Wolfpack Motorsports Installs A Harmon Racing Fuel CellPosted in How To: Body Chassis on April 9, 2016
UTV racing is the fastest growing class in racing, and has been the single largest class at many of the biggest races held recently. It’s little wonder why; these vehicles are fun to drive, easy to modify and relatively (sic) inexpensive to race. Well, as inexpensive as racing gets, we suppose.
But even in the “stock” classes, certain safety modification need to be done. One of them is the addition of a racing or safety style fuel cell. A racing fuel cell, such as one from Harmon Racing Cells
Wolfpack Motorsports has been racing UTV’s for a while now, and team owners Jason and Jeremy Merrell grew up going to desert races and always have has a passion for the great wide open. Having run the LOORRS short course series, they want to go desert racing too. With the help of great sponsor’s, Wolfpack finally has the opportunity to open up its desert program.
Luckily Wolfpack's new challenge was addressed by Harmon Racing, which specializes in custom fuel cells for any type of racing. James Harmon has been working with Wolfpack to build the best UTV drop in system that holds a massive 20 gallons of fuel. A few goals were kept in mind while building the system; easy installation, stock location, low center of gravity, and minimal fabrication, all while utilizing the factory fuel gauge.
The resulting tank is just what Wolfpack needs to get them to the finish line in both safety and compliance. We stopped by Wolfpack’s Santa Ana, CA shop where they were stripping a new Polaris RZR and building it back up with cage and fuel cell (along with many other mods) to get ready for the upcoming season.
But know that this is a mod that not just racers can benefit from. The cars come stock with cages, but really need a better arraignment, and the basic seat belts just don’t cut it during serious off-roading. And while the stock 8-gallon tank is okay for around-camp drives, serious exploring requires serious mileage. With the 20-gallon Harmon unit, that range increases to ridiculous amounts.
So follow along as this RZR gets what it needs to be competitive, compliant, and safe.
Delivering 20-gallons of the good stuff is thanks to the Harmon Racing Cells. Made from aluminum and equipped with an internal bladder, the cell is required by racing sanctioning bodies before you take to the course.
Cutouts make room for the driveshft and fuel lines and if you notice holes in the bottom of the tank, you’re not seeing things. Since it has a bladder to hold the fuel, these holes are actually vent holes to allow the bladder to expand and contract without any problems.
With the seats out, this shot shows just how much plastic and steel goes into a stock Polaris RZR. It’ll all be removed to make room for the new Harmon fuel cell. The Wolfpack crew will also be building a legal cage at the same time as the cell install.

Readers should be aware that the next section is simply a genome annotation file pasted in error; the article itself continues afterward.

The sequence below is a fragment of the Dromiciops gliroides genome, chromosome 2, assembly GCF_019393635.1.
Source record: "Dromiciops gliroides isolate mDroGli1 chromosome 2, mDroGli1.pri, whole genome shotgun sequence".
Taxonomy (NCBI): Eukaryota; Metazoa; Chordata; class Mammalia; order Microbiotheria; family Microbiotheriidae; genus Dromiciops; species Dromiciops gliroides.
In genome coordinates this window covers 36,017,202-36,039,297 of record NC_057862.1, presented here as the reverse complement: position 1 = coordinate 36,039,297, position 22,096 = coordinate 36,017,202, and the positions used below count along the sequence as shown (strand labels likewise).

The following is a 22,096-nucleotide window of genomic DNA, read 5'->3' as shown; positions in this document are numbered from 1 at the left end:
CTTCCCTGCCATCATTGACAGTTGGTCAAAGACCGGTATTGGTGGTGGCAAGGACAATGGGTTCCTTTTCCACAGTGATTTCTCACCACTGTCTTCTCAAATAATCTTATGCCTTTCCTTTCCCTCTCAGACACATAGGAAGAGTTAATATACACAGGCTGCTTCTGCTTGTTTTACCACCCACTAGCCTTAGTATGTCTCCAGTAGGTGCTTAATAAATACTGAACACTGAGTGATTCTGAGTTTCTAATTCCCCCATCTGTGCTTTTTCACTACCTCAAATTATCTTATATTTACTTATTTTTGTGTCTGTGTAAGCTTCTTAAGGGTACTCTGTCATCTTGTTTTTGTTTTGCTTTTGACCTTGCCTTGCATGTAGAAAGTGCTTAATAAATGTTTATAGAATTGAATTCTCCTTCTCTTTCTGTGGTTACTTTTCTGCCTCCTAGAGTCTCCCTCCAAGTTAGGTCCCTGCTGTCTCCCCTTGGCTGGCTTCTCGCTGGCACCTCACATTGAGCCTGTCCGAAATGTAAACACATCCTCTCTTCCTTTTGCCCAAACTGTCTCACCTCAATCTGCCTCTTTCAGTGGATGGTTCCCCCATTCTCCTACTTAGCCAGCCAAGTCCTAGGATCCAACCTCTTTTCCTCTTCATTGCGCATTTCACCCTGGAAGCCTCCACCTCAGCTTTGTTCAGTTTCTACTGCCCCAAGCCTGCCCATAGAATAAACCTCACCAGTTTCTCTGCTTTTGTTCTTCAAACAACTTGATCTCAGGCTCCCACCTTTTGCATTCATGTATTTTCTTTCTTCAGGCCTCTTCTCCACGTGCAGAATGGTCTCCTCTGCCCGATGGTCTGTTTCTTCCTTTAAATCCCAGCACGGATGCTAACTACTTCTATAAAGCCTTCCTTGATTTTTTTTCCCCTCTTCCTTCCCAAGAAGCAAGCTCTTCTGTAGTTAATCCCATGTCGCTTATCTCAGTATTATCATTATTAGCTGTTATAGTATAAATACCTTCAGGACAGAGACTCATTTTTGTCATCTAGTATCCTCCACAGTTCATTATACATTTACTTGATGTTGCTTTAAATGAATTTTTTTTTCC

The seat brackets are the first to be removed. Everything’s going to go though as nothing seen here will be included in the competition rig that will emerge.
There is a combination of screws and plugs holding the various parts together, and this forked pry bar is the best way to get the plastic plugs out without damaging anything.
The center console is removed.
The stock belts will be replaced with harnesses, but know that the stock seat belt electrical connections need to be looped, or they will cause the RZR to go into a “safe” mode where it won’t run or at least not over 15mph.
After prying up the top cap of the shifter knob, the nut is removed allowing the barrel of the shifter to be removed.
The cable adjuster mount is loosened.
Here’s a pro tip: when removing parts that have screws, bolts or in this case, a C-clip and bushings, always put them back in their place. That way you won’t have to dig through a pile of fasteners looking for the right ones.
The stock seat frame is removed and with it, and the rest of the interior cladding, a whole lot of weight will be removed too.
The battery is removed. The battery will be relocated to the rear in its own mount.
There is a space beneath the fuel cell where the electronics will be re-positioned.
With everything removed, the stock fuel tank is exposed.
Clips hold the fuel lines to the tank fixture. They slide back to disconnect.
The stock 8-gallon tank is removed.
This post will be cut off to make room for the new cell.
Cradle type support brackets are welded to the frame to mount the cell. Notice the post is now missing.
The cell is set into place.
The Harmon fuel cell makes the most of the available space as it goes across from rail to rail.
With a fuel inlet, a hole for the pump and vent, the Harmon fill plate is ready to plug and play.
A Wolfpack made cage swivels down to cover the cell but it’s on a hinge, so removing the cell is as easy as lifting up the cage.
Wolfpack fabricated aluminum panels cover the rear and cage.
With not any room to spare, the Harmon Racing Cell is in and ready
With the weight down low and spread out across the width of the RZR, the additional gallons will safely add extra fuel and may even enhance handling.